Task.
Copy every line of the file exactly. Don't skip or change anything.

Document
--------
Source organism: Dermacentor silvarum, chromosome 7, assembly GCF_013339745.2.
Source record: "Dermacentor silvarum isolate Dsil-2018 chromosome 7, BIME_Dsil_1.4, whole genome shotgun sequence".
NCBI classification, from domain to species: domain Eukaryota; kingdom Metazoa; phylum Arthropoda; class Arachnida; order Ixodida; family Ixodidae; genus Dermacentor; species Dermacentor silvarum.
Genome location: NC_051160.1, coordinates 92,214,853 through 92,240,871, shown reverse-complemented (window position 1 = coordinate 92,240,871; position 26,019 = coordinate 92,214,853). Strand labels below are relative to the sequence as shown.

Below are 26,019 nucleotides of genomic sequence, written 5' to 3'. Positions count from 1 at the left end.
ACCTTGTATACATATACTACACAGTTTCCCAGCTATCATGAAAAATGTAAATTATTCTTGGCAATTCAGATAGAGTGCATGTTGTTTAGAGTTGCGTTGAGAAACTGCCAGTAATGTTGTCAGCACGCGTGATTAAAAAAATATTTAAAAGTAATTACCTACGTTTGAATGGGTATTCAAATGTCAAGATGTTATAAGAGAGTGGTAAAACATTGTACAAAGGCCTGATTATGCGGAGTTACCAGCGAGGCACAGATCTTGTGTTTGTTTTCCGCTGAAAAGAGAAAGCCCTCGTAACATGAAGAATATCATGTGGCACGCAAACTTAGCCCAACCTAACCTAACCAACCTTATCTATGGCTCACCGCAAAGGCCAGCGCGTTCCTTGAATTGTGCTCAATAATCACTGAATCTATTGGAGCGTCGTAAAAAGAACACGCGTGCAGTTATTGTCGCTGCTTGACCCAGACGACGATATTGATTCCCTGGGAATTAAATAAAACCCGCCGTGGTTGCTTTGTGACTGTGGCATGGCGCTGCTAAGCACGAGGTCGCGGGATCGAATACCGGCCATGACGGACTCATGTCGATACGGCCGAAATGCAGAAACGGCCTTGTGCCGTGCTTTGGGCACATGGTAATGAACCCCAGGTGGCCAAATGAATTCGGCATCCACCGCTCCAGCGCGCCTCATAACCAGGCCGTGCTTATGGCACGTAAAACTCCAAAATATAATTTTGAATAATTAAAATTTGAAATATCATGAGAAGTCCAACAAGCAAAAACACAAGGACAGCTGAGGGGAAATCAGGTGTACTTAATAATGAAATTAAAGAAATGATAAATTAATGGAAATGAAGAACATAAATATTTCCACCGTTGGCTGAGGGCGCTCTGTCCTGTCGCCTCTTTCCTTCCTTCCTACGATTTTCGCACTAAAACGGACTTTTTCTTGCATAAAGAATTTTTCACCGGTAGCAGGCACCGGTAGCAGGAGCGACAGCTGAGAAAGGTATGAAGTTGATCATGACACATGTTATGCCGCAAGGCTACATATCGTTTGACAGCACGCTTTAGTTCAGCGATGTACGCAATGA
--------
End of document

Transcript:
Source organism: Dermacentor silvarum, chromosome 7, assembly GCF_013339745.2.
Source record: "Dermacentor silvarum isolate Dsil-2018 chromosome 7, BIME_Dsil_1.4, whole genome shotgun sequence".
NCBI classification, from domain to species: domain Eukaryota; kingdom Metazoa; phylum Arthropoda; class Arachnida; order Ixodida; family Ixodidae; genus Dermacentor; species Dermacentor silvarum.
Genome location: NC_051160.1, coordinates 92,214,853 through 92,240,871, shown reverse-complemented (window position 1 = coordinate 92,240,871; position 26,019 = coordinate 92,214,853). Strand labels below are relative to the sequence as shown.

Below are 26,019 nucleotides of genomic sequence, written 5' to 3'. Positions count from 1 at the left end.
ACCTTGTATACATATACTACACAGTTTCCCAGCTATCATGAAAAATGTAAATTATTCTTGGCAATTCAGATAGAGTGCATGTTGTTTAGAGTTGCGTTGAGAAACTGCCAGTAATGTTGTCAGCACGCGTGATTAAAAAAATATTTAAAAGTAATTACCTACGTTTGAATGGGTATTCAAATGTCAAGATGTTATAAGAGAGTGGTAAAACATTGTACAAAGGCCTGATTATGCGGAGTTACCAGCGAGGCACAGATCTTGTGTTTGTTTTCCGCTGAAAAGAGAAAGCCCTCGTAACATGAAGAATATCATGTGGCACGCAAACTTAGCCCAACCTAACCTAACCAACCTTATCTATGGCTCACCGCAAAGGCCAGCGCGTTCCTTGAATTGTGCTCAATAATCACTGAATCTATTGGAGCGTCGTAAAAAGAACACGCGTGCAGTTATTGTCGCTGCTTGACCCAGACGACGATATTGATTCCCTGGGAATTAAATAAAACCCGCCGTGGTTGCTTTGTGACTGTGGCATGGCGCTGCTAAGCACGAGGTCGCGGGATCGAATACCGGCCATGACGGACTCATGTCGATACGGCCGAAATGCAGAAACGGCCTTGTGCCGTGCTTTGGGCACATGGTAATGAACCCCAGGTGGCCAAATGAATTCGGCATCCACCGCTCCAGCGCGCCTCATAACCAGGCCGTGCTTATGGCACGTAAAACTCCAAAATATAATTTTGAATAATTAAAATTTGAAATATCATGAGAAGTCCAACAAGCAAAAACACAAGGACAGCTGAGGGGAAATCAGGTGTACTTAATAATGAAATTAAAGAAATGATAAATTAATGGAAATGAAGAACATAAATATTTCCACCGTTGGCTGAGGGCGCTCTGTCCTGTCGCCTCTTTCCTTCCTTCCTACGATTTTCGCACTAAAACGGACTTTTTCTTGCATAAAGAATTTTTCACCGGTAGCAGGCACCGGTAGCAGGAGCGACAGCTGAGAAAGGTATGAAGTTGATCATGACACATGTTATGCCGCAAGGCTACATATCGTTTGACAGCACGCTTTAGTTCAGCGATGTACGCAATGA